Get a Pre-Season Exam
A pre-season exam is a great preventative measure to take before the start of your season.
If you are suffering from a sports injury, we can help! Call us at 760-909-2355 today!
Participating in sports has a number of benefits for young athletes, but it also has its hazards. The Centers for Disease Control and Prevention (CDC) has reported that over 2.6 million children 19 and under end up being treated in hospital emergency rooms for sports injuries. A sports injury can affect males and females of all ages and athletic levels. It can keep you on the sidelines for weeks or months on end, and that’s simply not acceptable for most athletes. Here are a few problems young athletes need to be aware of.
Sprains and Strains
Sprains and strains are a very common type of sports injury. A sprain is an injury to a ligament—a band of tissue that connects bones to a joint—while a strain involves muscles and/or tendons. A strain involving a muscle is sometimes called a “pulled muscle.” Sprains and strains are common injuries in almost any sport.
Tennis elbow and golfer’s elbow are extremely common overuse sports injuries. They cause pain around the elbow joint and are generally seen in athletes who participate in sports that require repetitive wrist extension and twisting, such as tennis, golf and baseball. Symptoms of elbow injuries are pain, stiffness, tingling or numbness, and pain when gripping or lifting.
If your sport requires repetitive overhead movements—such as swimming, tennis and baseball—your shoulder is at risk There are many different treatment methods available for shoulder pain, most of which offer helpful yet short-term solutions. If you are looking for a long-term solution that will help heal your shoulder, our regenerative medicine therapies may be the right choice for you.
An ACL injury is a type of sprain, affecting the anterior cruciate ligament (ACL), the most commonly injured ligament in the knee. A torn ACL of any grade is caused by sudden twisting of the knee. Sudden changes in direction while running or falling on one’s knee can also cause a torn ACL. The ACL injury has three grades:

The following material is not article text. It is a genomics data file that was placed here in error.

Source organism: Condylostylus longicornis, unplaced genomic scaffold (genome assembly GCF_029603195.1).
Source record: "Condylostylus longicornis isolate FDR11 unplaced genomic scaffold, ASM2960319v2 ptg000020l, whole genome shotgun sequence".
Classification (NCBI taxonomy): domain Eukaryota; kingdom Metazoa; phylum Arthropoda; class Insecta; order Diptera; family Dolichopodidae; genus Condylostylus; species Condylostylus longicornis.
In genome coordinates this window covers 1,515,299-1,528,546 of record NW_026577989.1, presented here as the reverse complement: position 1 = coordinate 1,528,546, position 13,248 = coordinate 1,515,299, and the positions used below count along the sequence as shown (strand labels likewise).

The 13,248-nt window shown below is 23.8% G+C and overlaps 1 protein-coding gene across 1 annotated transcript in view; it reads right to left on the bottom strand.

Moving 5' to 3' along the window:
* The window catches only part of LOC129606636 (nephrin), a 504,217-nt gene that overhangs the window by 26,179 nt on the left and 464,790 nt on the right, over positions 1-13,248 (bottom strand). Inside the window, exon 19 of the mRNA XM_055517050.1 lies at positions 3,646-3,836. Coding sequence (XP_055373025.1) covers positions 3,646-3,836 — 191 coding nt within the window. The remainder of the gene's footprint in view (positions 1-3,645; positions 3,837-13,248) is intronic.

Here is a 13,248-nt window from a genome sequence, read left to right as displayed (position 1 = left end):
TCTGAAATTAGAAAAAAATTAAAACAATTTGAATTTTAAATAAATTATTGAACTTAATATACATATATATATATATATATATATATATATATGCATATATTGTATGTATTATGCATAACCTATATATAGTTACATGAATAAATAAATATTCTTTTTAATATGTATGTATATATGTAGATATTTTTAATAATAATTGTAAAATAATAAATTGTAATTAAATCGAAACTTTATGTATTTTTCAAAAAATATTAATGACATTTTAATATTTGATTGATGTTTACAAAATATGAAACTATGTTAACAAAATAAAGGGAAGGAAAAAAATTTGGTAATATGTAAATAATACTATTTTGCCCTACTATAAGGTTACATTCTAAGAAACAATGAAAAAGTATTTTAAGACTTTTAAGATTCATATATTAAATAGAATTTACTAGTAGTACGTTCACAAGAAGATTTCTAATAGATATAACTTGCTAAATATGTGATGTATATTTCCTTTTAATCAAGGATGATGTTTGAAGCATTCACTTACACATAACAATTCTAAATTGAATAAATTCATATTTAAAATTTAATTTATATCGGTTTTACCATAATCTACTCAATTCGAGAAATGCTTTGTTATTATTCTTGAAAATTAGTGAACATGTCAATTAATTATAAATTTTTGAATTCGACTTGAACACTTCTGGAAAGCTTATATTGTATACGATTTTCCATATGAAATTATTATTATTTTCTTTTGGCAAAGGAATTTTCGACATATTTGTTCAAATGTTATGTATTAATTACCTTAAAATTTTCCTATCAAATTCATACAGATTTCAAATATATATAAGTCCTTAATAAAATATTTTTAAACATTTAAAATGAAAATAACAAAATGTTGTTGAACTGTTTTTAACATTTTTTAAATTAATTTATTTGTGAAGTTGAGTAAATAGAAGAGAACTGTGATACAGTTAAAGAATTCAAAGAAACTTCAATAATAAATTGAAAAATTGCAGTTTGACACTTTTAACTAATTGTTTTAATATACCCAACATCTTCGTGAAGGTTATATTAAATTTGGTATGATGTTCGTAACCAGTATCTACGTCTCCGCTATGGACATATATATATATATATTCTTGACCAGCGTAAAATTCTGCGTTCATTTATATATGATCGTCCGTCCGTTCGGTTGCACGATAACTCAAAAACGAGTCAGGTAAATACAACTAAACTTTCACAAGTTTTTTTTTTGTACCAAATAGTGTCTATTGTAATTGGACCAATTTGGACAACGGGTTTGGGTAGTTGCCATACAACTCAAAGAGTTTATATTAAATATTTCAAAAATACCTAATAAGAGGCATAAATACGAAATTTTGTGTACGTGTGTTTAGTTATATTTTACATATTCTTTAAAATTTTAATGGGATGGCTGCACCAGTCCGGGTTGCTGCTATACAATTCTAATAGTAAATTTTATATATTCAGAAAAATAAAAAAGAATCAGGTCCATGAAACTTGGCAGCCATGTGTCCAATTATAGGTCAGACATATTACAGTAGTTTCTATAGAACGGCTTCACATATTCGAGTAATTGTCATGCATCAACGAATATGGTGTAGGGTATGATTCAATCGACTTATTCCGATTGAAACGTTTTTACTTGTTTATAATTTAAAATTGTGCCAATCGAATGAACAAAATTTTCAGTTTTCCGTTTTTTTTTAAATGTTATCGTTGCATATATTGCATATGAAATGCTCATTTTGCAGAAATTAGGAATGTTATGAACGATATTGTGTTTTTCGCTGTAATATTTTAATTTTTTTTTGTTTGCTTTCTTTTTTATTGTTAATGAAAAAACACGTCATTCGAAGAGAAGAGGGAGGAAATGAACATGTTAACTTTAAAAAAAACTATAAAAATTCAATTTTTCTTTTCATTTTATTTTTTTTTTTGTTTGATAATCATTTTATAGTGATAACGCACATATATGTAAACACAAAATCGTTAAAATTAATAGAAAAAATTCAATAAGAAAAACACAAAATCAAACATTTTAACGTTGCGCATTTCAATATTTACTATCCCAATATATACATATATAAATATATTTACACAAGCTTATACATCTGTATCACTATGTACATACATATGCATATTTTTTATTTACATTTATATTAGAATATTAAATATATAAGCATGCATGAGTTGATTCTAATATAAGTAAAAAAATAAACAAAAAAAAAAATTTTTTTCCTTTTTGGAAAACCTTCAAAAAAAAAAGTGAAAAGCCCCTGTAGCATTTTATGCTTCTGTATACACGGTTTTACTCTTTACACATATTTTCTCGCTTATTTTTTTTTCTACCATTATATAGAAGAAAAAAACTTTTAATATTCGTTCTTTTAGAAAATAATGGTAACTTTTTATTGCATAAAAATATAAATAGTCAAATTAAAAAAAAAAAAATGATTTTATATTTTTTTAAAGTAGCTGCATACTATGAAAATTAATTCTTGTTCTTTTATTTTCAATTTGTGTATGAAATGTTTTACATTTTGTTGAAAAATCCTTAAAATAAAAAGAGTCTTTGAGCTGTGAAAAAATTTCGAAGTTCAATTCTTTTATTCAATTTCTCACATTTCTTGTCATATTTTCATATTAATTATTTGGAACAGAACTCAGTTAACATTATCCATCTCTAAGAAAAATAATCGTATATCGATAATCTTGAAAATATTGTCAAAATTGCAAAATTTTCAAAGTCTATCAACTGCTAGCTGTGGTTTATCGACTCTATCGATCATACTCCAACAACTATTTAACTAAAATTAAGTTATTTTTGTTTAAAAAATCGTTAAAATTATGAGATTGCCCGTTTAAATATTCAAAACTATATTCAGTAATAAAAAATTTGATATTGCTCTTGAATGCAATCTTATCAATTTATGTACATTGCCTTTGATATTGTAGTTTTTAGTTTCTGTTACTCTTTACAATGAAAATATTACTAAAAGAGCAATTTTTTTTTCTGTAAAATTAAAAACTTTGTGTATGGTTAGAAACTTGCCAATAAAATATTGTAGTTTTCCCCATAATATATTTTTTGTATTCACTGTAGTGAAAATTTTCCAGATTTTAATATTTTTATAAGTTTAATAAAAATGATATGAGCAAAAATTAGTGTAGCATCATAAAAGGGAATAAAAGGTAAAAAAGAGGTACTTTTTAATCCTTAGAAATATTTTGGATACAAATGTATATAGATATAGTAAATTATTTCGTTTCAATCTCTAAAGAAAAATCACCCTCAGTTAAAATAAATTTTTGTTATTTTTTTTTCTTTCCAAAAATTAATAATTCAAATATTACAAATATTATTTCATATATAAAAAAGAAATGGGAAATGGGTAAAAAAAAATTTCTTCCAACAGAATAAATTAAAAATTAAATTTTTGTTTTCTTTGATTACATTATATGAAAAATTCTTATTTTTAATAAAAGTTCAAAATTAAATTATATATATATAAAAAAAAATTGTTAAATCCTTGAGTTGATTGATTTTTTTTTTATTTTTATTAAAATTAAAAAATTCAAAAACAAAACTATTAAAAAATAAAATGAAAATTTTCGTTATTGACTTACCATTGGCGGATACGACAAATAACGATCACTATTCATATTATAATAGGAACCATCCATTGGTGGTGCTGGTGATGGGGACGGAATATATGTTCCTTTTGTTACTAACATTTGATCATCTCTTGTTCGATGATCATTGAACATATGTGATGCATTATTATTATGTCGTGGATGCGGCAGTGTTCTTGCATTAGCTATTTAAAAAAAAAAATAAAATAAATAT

- Grade I is the least severe. The ligament is stretched but not torn, and there is only a little tenderness and swelling. The knee does not feel unstable or give out when being used.
- In Grade II, the ligament is partially torn, and there is moderate swelling and tenderness. The knee may give out when being used.
- A Grade III injury is the most severe. The ligament is completely torn or ruptured, but there is surprisingly little pain. The amount of swelling can vary from a little to a lot. The ligament cannot control the knee, so it will feel unstable and give out.
Girls are more susceptible to torn ACLs than boys. Basketball players, soccer players and football players are particularly vulnerable.
Repetitive Motion Injuries
A young athlete can also be prone to repetitive motion injuries like stress fractures or tendinitis (inflammation of a tendon). This type of sports injury is caused by overuse of the affected muscle, bone and/or tendon. About 50 percent of all sports injuries treated by doctors are repetitive motion injuries. Tendinitis and bursitis (inflammation of a bursa) are the most common types. Repetitive motion injuries are most common in the knees, elbows, shoulders and heels.
We are dedicated to providing excellent pain relief and complete, natural healing. We do not simply focus on your symptoms, because only comprehensive care will produce long-lasting results. Our team of physicians, therapists and educators will work with you to develop a customized treatment plan that results in quicker recovery and enhanced physical performance. Once you have recovered from your spine or joint injury, we will provide education, exercise training and nutritional support to help you become stronger and healthier than ever before. Call us today to schedule an appointment. 760-483-9060